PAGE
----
Why is it so hard for the middle-aged to get together?

8 Jul
I remember back in high school where it took roughly 30 minutes for a group of twelve of us to hang out, plan an activity, or throw a party.  Maybe two phone calls were required to get twenty people together.  It was easy and fun!  I loved it!  Now, since my friends are all middle-aged, getting people together requires the strategy, tactics, and planning usually associated with Special Forces Operations.  
The idea, just the thought, of getting people together is exhausting.  It would require weeks of careful planning, multiple phone calls, and carefully constructed negotiations involving people who won’t even be there.  I mean, I feel like I have to get approval from each of my friend’s Party Approval Committee to see if they can come out.  It’s a lot like, when you were a kid, knocking on your neighbors door, having the Mom answer, and ask if Steve can “come out and play.”  When the Mom said “no”, we’d get disappointed, kick some dirt while walking away, and think to ourselves we could hardly wait until we were grown up so we could do whatever we want.
HAHAHAHAHA, way to go, Belitz!  Let’s miss the obvious observation that, as adults, to get someone to a party, you have to get babysitters,  permission from spouses, check work schedules, check the day-timer, make sure kids don’t get sick, and the host has to give detailed information when the party begins and when it will end so all of this will be planned.  The number of phone calls involved getting a single friend to a party is probably around 5 to 7.  
The reason for this is simple: adults do not have control of our lives.  The last time I remember having personal freedom and the ability to do what I want pretty much whenever I wanted was in college.  Since then, I have slowly lost control of my own life.  This gets even more troublesome when you have employees.  They view you as the person in charge, but they are, in fact, in charge of you.  Why?  Because you can’t do anything without them first doing something.  I felt like I had to bluff them to create the illusion I was the boss of my own life.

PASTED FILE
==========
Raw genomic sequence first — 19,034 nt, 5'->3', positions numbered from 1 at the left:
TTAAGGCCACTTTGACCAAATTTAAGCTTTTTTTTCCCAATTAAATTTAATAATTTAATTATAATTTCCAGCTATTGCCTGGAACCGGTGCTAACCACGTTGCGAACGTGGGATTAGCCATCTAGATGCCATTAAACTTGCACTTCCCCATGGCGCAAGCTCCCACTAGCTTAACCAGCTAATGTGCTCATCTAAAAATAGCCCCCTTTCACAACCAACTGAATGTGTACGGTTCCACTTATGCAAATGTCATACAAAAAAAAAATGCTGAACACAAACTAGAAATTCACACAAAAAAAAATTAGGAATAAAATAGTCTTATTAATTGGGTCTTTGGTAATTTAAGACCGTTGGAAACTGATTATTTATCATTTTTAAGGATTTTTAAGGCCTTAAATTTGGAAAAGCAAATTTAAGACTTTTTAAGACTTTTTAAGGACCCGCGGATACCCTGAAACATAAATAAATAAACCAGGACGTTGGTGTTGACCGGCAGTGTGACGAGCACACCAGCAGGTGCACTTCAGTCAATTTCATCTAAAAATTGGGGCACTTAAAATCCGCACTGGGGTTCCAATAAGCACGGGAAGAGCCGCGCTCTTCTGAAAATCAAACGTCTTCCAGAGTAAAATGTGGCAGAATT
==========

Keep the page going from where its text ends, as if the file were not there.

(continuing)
For instance, my family has a house in Vail.  I want to have a Vail weekend sometime this summer and invite whoever can make it.  Getting this done will require a hundred or so hours of collective work on our part.  I’ve already put three to four hours into this and I haven’t even got a date yet!  Even in my mid-twenties, when I throw a party up there, all I had to do was tell some people how to get there and when they should be there to get it done.  That era of my life appears to be over, unless I take some drastic change.  I want a social life back!  I want to have a group of friends who can get together quickly, like in college or high school.  
I think I need to make friends with people in their mid-twenties.  This way, they are adults, have some money, but aren’t burdened with over-sight committees consisting of spouses, children, babysitters, and work.  
I think this is the only way I can get this done.
Further Bulletins as Events Warrant

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